Fassbender as the sick and twisted slave owner Epps is equally great if not more. Watching him beat, berate humiliate and do many other horrible things to Solomon and other slaves is mesmerizing and terrifying. It’s the type of performance that can often take over a movie, but as the antagonist it is shared very well against his protagonist in Ejiofor. He is an uncaged animal ready to snarl and pounce at the slightest bit of movement or none at all. It’s very easy to get lost in his character and performance which is weird since he is not the least bit likable with any redeemable qualities. But that is usually the mark of an amazing actor. This is a brilliantly, shocking performance by Fassbender who has shown his skills as a charming likable man in Inglorious Basterds, Shame and X-Men: First Class. I always love when actors do a complete 180 from characters they’ve previously done. This is a role that requires the most talented and brave performer. I could hardly see anyone else who would fit this role as well as Michael Fassbender. It’s a performance that begs for nominations and awards statues. His evil wickedness is shared with the rest of the cast like Paul Giamatti as Freeman, the slave trader acting like a used car salesmen, Paul Dano as Tibeats, the slave handler to plantation owner Ford played by Benedict Cumberbatch.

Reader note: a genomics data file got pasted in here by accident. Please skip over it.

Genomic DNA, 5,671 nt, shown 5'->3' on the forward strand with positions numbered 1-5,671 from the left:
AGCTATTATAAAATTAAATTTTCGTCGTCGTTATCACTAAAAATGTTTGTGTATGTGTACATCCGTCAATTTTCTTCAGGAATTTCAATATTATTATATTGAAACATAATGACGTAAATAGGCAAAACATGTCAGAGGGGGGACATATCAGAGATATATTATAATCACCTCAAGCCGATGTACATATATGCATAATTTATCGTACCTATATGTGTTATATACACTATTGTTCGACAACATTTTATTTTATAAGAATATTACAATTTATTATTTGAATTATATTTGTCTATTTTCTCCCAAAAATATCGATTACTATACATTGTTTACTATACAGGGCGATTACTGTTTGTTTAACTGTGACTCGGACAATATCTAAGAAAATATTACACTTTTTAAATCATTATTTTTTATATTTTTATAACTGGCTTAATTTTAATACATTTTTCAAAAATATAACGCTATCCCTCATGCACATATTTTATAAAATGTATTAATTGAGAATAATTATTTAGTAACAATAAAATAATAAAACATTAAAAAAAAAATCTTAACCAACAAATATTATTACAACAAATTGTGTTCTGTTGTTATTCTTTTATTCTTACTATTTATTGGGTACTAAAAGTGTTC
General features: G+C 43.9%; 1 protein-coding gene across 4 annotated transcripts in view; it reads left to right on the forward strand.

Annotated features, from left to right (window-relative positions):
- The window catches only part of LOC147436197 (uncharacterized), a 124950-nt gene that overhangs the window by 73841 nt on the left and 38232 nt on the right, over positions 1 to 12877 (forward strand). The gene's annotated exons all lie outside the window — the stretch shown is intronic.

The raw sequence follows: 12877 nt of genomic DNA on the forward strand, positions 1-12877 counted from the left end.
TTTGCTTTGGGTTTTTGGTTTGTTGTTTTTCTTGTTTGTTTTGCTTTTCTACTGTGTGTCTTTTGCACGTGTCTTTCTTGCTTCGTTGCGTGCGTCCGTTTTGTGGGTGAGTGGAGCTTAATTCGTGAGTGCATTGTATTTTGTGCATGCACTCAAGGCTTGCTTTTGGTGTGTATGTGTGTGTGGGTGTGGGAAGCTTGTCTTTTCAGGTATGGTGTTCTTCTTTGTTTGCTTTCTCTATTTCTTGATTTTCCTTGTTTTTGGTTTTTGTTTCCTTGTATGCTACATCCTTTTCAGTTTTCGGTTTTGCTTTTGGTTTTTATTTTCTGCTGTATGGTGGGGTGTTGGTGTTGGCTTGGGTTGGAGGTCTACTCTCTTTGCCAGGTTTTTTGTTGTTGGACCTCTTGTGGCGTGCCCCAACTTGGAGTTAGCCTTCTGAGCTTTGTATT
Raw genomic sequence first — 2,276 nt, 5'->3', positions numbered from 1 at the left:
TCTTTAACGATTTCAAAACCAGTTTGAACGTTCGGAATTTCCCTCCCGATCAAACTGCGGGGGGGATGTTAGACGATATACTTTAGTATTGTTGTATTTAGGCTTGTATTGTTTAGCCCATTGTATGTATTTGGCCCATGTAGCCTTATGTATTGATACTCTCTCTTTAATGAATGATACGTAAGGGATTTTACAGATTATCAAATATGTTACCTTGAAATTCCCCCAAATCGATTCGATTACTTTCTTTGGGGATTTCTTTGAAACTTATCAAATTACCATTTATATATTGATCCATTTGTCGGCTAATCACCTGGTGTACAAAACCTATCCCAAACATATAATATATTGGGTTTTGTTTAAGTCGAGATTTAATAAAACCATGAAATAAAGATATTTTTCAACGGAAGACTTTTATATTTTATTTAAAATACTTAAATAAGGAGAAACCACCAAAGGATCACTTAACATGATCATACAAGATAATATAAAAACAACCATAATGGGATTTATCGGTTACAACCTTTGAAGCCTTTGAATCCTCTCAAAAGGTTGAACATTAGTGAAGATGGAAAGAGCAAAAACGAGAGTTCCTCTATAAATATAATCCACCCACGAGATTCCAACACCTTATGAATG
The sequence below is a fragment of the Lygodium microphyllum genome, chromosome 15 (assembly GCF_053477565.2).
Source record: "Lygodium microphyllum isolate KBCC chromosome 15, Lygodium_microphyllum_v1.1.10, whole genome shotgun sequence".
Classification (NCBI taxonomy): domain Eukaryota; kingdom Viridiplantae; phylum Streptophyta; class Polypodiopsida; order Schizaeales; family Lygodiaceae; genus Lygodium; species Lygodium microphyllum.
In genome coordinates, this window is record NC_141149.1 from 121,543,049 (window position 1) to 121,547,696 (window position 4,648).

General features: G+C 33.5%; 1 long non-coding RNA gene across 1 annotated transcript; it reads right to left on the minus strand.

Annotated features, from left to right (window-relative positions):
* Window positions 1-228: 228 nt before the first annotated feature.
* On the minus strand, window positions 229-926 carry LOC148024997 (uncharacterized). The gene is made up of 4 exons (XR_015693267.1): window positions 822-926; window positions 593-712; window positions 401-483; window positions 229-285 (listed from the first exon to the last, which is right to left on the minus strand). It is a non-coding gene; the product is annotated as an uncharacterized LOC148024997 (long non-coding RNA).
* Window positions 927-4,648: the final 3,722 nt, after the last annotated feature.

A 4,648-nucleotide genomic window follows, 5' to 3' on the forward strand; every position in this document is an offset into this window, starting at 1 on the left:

But it is Sarah Paulson as the mistress to Edwin Epps that shines just as bright as Michael Fassbender. She proves at times to be even more twisted than he and is more shocking to see her unleash her racist fury. Her shockingly unpredictable performance comes out of nowhere as you see her brutally attack a slave for no real reason at all. You go in knowing these people are messed up, but seeing her act this way just leaves your mouth aghast. At times she had more power than her husband, revealing how contentious the relationship is. Brad Pitt as Bass, the carpenter was good but nothing too notable. I felt that the role could have been recast with someone less famous. The many roles of the slaves were extremely varied and fleshed out the story very well. With so many faces you get a more complete picture to the savagery they endure. One performance in particular that was rather exceptional was Lupita Nyong’o as Patsey, the slave that Epps pined for. She shined in a supporting role but made it a leading part of the movie.